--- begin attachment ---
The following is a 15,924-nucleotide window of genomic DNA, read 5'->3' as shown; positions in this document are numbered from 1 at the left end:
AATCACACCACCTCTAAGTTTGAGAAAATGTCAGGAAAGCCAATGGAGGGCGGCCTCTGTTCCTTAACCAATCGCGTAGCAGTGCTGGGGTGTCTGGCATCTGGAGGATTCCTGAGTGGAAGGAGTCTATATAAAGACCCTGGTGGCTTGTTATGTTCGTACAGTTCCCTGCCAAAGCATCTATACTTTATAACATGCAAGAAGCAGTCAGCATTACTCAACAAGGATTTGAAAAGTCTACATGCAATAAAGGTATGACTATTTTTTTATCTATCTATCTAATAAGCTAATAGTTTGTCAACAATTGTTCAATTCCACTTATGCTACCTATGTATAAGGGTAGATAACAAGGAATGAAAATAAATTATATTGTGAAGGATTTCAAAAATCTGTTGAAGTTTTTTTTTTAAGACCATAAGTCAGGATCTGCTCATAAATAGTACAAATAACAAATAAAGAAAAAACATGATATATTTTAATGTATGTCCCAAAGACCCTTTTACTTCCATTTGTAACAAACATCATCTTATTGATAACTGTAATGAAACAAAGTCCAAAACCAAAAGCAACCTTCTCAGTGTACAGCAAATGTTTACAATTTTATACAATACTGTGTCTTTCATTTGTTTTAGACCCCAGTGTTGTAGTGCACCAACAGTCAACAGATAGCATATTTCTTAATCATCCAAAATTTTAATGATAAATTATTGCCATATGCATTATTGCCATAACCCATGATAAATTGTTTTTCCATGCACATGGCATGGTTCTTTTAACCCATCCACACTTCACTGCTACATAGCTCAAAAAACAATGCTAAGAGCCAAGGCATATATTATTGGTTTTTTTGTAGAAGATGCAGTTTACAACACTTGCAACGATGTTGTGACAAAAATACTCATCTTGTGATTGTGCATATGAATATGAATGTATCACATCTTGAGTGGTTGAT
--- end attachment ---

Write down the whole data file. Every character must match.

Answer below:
The following is a 15,924-nucleotide window of genomic DNA, read 5'->3' as shown; positions in this document are numbered from 1 at the left end:
AATCACACCACCTCTAAGTTTGAGAAAATGTCAGGAAAGCCAATGGAGGGCGGCCTCTGTTCCTTAACCAATCGCGTAGCAGTGCTGGGGTGTCTGGCATCTGGAGGATTCCTGAGTGGAAGGAGTCTATATAAAGACCCTGGTGGCTTGTTATGTTCGTACAGTTCCCTGCCAAAGCATCTATACTTTATAACATGCAAGAAGCAGTCAGCATTACTCAACAAGGATTTGAAAAGTCTACATGCAATAAAGGTATGACTATTTTTTTATCTATCTATCTAATAAGCTAATAGTTTGTCAACAATTGTTCAATTCCACTTATGCTACCTATGTATAAGGGTAGATAACAAGGAATGAAAATAAATTATATTGTGAAGGATTTCAAAAATCTGTTGAAGTTTTTTTTTTAAGACCATAAGTCAGGATCTGCTCATAAATAGTACAAATAACAAATAAAGAAAAAACATGATATATTTTAATGTATGTCCCAAAGACCCTTTTACTTCCATTTGTAACAAACATCATCTTATTGATAACTGTAATGAAACAAAGTCCAAAACCAAAAGCAACCTTCTCAGTGTACAGCAAATGTTTACAATTTTATACAATACTGTGTCTTTCATTTGTTTTAGACCCCAGTGTTGTAGTGCACCAACAGTCAACAGATAGCATATTTCTTAATCATCCAAAATTTTAATGATAAATTATTGCCATATGCATTATTGCCATAACCCATGATAAATTGTTTTTCCATGCACATGGCATGGTTCTTTTAACCCATCCACACTTCACTGCTACATAGCTCAAAAAACAATGCTAAGAGCCAAGGCATATATTATTGGTTTTTTTGTAGAAGATGCAGTTTACAACACTTGCAACGATGTTGTGACAAAAATACTCATCTTGTGATTGTGCATATGAATATGAATGTATCACATCTTGAGTGGTTGAT